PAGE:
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“RESEARCH IS FORMALIZED CURIOSITY. IT IS POKING AND PRYING WITH A PURPOSE.”

ZORA NEALE HURSTON

 
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Focus groups with teenagers attending a community centre’s Youth Service in London.

Analyzing the workflow of a support workers at a large housing association

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COMING SOON // Feasibility study at Ghanaian schools on the acceptability of adjustable eyeglasses.

 
 
 

Focus groups with teenagers attending a community centre’s Youth Service in London

To gain insight into the performance of their Youth Service, a community centre in London asked me to organize focus groups with teenagers attending the service. The centre asked for a piece of qualitative research that would give them an idea of why and how the children interact with the service and youth workers. Within a two week period I prepared research materials, ran three focus groups and delivered a report summarizing relevant insights.

 

The approach

The community centre wanted to better understand whether and how the service’s offer and the performance of their youth workers were fitting the young people’s needs and at the same time give the young people the opportunity to voice their opinions. They organized 3 focus groups, each with 2-4 young people attending and lasting no more than 45 minutes per session. One of my main challenges was to quickly build rapport with the young people so they would feel safe to voice their opinion. I chose to break down the session into three parts and slowly build up the intensity of the questions.

 
Different emotions

Different emotions

Reasons to attend

Reasons to attend

Youth worker performance

Youth worker performance

Part 1 – Emotions

I kicked off the session with a range of questions about the young people’s feelings to signal that their thoughts and opinions were at the centre of the session. It helped them to ease into the session and gave me some insight into their personalities.

Part 2 – The Youth Service

Next up were questions about the Youth Service. Besides a range of open questions about the young people’s likes and dislikes of the service, I presented the children with a list of potential reasons to attend the service and asked them to pick their top three reasons from the list. This opened up discussion between the young people which gave me insight into the motivation behind their answers.

Part 3 – The Youth Workers

Before asking the young people to rate the performance of each of the youth workers I wanted to get them thinking about what it means to be a good youth worker. I asked them to rank 6 attributes of good youth workers in order of importance. Afterwards they scored each youth worker on the different attributes.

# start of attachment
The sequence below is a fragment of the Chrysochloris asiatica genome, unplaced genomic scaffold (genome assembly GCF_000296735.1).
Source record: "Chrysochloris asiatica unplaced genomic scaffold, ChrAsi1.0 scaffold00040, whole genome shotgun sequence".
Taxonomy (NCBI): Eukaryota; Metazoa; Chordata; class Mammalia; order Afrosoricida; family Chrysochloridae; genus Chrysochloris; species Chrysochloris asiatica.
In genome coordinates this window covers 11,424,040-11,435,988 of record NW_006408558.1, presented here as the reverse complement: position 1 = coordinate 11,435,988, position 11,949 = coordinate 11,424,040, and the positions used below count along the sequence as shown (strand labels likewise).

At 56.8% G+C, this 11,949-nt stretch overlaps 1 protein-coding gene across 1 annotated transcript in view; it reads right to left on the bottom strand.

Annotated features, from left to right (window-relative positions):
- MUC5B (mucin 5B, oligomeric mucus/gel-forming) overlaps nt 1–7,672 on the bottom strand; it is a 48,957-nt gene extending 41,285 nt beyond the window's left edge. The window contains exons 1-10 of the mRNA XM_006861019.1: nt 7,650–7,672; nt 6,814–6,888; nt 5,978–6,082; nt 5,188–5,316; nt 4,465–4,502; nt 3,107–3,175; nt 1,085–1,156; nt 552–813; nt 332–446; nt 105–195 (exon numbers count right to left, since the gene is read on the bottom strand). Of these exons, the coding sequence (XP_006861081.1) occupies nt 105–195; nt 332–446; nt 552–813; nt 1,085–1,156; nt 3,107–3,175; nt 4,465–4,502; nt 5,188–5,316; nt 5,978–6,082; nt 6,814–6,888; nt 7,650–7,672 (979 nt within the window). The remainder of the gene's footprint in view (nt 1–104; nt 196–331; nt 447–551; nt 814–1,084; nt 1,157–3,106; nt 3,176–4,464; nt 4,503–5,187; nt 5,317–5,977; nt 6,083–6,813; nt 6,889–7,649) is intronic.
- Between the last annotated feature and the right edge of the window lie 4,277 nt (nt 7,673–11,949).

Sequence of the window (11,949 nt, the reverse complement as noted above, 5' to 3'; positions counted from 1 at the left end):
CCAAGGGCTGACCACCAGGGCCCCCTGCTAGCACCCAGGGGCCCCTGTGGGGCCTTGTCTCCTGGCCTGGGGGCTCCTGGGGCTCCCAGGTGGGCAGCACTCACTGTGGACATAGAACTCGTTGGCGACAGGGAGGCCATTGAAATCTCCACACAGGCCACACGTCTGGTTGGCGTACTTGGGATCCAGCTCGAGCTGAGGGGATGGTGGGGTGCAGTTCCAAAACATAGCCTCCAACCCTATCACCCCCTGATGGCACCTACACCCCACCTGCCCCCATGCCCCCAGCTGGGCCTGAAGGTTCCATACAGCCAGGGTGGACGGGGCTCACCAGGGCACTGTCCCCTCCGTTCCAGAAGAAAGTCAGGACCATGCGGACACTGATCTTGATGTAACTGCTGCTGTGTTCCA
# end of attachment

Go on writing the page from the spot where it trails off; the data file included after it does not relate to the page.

Focus group results

Focus group results

Results

As a summary of the focus groups I analysed the transcripts of the different sessions and grouped quotes into themes that came up more than once. I provided and overview of main likes and dislikes the young people mentioned and summarized the rankings of the different youth workers. The combination of opinions and motivations gave the centre a valuable overview of how and why young people are using their service. The results were used to improve the future offer of the youth service.

 
 
 

Analyzing the workflow of a support workers at a large housing association

During a 5 months placement at a large London-based housing association – part of social innovation fellowship Year Here – I was tasked to look at the workflow of their Assessment and Support Officers (ASO). Tenants who are at risk of losing their tenancies – due to for instance mental health issues or problems with their benefits – are referred to the ASO who offers them short term support on a specific issue. I shadowed, interviewed and organised workshops with ASOs which led to recommendations for improvement of the workflow.

Referrals to the two ASOs would come from different employees, like neighbourhood managers and support workers.

Referrals to the two ASOs would come from different employees, like neighbourhood managers and support workers.


Understanding the role

To understand the ins and outs of the Assessment and Support Officer’s role I used a mix of different techniques. I started by shadowing the ASO for a week, which allowed me to observe the interactions between the tenant and the ASO and gave good insight into the variety of the role. As a next step I interviewed former ASOs and other employees – for instance neighbourhood managers – who worked closely together with the ASO.

A breakdown of the different parts of the Assessment ans Support Officer’s role

A breakdown of the different parts of the Assessment ans Support Officer’s role

As a result of the shadowing and interviews I identified several pain points within the role and to validate my assumptions I organized a workshop with both ASOs. The workshop started with a brainstorm during which the ASO was asked to generate factors for success and failure for different tasks within the role. These were then combined with the issues I generated and ranked on importance.

Pain points of the role were identified and validated during two workshops

Pain points of the role were identified and validated during two workshops

Results

The outcomes of the two workshops were clustered into different themes and divided into issues to define or to improve. Define included issues were the ASO was unclear what to do or unsure whether the issue was part of their responsibility. Improve included issues that would need larger changes for instance changes of used tools or interactions with other employees. The team the ASO worked in was undergoing improvements at the time and my recommendations were taken on by the manager working on the changes.